100    >       put (OpE s e1 e2)     = do put (1 :: Word8) 
     101    >                                  put s 
     102    >                                  put e1 
     103    >                                  put e2 
     104    > 
     105    >       get = do t <- get :: Get Word8 
     106    >                case t of 
     107    >                     0 -> do i <- get 
     108    >                             return (IntE i) 
     109    >                     1 -> do s  <- get 
     110    >                             e1 <- get 
     111    >                             e2 <- get 
     112    >                             return (OpE s e1 e2) 
     113    }}} 
     114 
     115    Note how we write an initial tag byte to indicate each variant of the 
     116    data type. 
     117 
     118    We can simplify the writing of 'get' instances using monadic 
     119    combinators: 
     120 
     121    {{{ 
     122    >       get = do tag <- getWord8 
     123    >                case tag of 
     124    >                    0 -> liftM  IntE get 
     125    >                    1 -> liftM3 OpE  get get get 
     126    }}} 
     127 
     128    To serialise this to a bytestring, we use 'encode', which packs the 
     129    data structure into a binary format, in a lazy bytestring 
     130 
     131    {{{ 
     132    > > let e = OpE "*" (IntE 7) (OpE "/" (IntE 4) (IntE 2)) 
     133    > > let v = encode e 
     134    }}} 
     135 
     136    Where 'v' is a binary encoded data structure. To reconstruct the 
     137    original data, we use 'decode' 
     138 
     139    {{{ 
     140    > > decode v :: Exp 
     141    > OpE "*" (IntE 7) (OpE "/" (IntE 4) (IntE 2)) 
     142    }}} 
     143 
     144    The lazy !ByteString that results from 'encode' can be written to 
     145    disk, and read from disk using Data.!ByteString.Lazy IO functions,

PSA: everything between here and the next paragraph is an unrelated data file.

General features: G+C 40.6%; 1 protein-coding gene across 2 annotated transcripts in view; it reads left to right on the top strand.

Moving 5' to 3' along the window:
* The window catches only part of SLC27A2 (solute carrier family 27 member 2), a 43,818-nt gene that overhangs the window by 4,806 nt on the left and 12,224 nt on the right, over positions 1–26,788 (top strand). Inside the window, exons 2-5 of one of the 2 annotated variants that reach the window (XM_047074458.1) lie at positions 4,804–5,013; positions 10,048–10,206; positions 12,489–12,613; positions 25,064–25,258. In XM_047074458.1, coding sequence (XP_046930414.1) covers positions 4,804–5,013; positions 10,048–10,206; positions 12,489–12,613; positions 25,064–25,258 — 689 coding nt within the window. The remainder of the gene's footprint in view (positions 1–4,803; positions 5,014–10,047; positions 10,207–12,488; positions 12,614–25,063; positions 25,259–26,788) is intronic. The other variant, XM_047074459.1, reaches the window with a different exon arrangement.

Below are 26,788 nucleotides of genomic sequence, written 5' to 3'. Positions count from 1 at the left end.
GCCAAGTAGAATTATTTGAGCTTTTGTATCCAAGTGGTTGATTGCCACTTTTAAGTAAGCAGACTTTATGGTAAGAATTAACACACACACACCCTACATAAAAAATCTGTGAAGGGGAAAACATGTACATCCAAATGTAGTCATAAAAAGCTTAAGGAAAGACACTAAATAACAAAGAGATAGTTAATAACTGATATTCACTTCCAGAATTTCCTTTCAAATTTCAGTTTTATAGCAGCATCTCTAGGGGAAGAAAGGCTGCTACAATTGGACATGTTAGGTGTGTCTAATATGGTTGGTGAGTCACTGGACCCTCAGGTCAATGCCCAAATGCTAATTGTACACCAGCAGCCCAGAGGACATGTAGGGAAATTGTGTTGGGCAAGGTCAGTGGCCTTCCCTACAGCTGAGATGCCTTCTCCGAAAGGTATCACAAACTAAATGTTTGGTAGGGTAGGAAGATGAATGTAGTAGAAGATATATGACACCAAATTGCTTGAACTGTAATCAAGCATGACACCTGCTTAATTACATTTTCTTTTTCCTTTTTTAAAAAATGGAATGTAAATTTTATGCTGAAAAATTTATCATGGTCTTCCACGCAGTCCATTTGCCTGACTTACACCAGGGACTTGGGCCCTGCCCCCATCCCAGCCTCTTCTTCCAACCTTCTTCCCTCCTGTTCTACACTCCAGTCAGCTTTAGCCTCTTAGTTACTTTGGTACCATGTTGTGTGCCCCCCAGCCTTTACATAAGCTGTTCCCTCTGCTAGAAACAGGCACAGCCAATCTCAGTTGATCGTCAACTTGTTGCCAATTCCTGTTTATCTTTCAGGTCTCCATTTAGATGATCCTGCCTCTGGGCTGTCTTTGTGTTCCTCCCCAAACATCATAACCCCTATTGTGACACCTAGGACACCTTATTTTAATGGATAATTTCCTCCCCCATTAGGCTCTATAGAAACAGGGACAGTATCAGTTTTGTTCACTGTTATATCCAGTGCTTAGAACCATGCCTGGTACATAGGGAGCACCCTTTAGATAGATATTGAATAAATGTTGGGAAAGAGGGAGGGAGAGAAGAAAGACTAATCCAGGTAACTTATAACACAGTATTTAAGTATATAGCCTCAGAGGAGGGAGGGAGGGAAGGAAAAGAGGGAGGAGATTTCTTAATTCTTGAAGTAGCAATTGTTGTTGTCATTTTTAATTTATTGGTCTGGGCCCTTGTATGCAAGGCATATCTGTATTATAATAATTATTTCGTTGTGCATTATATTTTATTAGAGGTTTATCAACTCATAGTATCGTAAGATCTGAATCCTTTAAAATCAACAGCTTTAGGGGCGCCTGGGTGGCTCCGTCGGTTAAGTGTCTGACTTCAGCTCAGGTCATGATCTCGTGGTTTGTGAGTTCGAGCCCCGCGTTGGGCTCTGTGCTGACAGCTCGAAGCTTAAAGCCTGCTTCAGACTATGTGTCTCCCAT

146    such as hPutStr or writeFile: 
     147 
     148    {{{ 
     149    > > writeFile "/tmp/exp.txt" (encode e) 
     150    }}} 
     151 
     152    And read back with: 
     153 
     154    {{{ 
     155    > > readFile "/tmp/exp.txt" >>= return . decode :: IO Exp 
     156    > OpE "*" (IntE 7) (OpE "/" (IntE 4) (IntE 2)) 
     157    }}} 
     158 
     159    We can also directly serialise a value to and from a Handle, or a file: 
     160 
     161    {{{ 
     162    > > v <- decodeFile  "/tmp/exp.txt" :: IO Exp 
     163    > OpE "*" (IntE 7) (OpE "/" (IntE 4) (IntE 2)) 
     164    }}} 
     165 
     166    And write a value to disk 
     167 
     168    {{{ 
     169    > > encodeFile "/tmp/a.txt" v 
     170    }}} 
     171 
     172== Design decisions and random facts == 
     173 
     174 * The interface is pure, modulo IO helper functions for (de)serialising directly to files pure 
     175 * Built on top of lazy !ByteString 
     176 * Uses CPP extension 
     177 * When building with GHC, uses !MagicHash and !UnboxedTuple extensions 
     178 * Uses !FlexibleContexts extension fo this instance: 
     179   instance (Binary i, Ix i, Binary e, IArray UArray e) => Binary (UArray i e) where 
     180 * The implementation is entirely Haskell (no additional C code or libraries). 
     181 * The package provides a !QuickCheck testsuite and some benchmarks. 
     182 * The package adds no new dependencies to the HP. 
     183 * The package builds with the Simple cabal way. 
     184 * There is no existing functionality for binary serialisation in the HP. 
     185 * All but one exports have haddock docs, and many have complexity annotations. 
     186 * The code is -Wall clean 
     187 
     188== Open issues == 
     189 
     190   1. There is currently work on redesigning the parsing interface 
     191      to support incremental parsing. The work is taking place in 
     192      the `binary-push` and `binary-push-unpacked` branches, and 
     193      the changes are in the `Data.Binary.Get` module. 
     194      We may wish to accept the package with this change, rather 
     195      than adding it in its current form. 
     196 
     197== Notes == 
     198 
     199The implementation consists of 4 modules. 
     200The modules are under 2000 lines, under 1000 of which is actual code.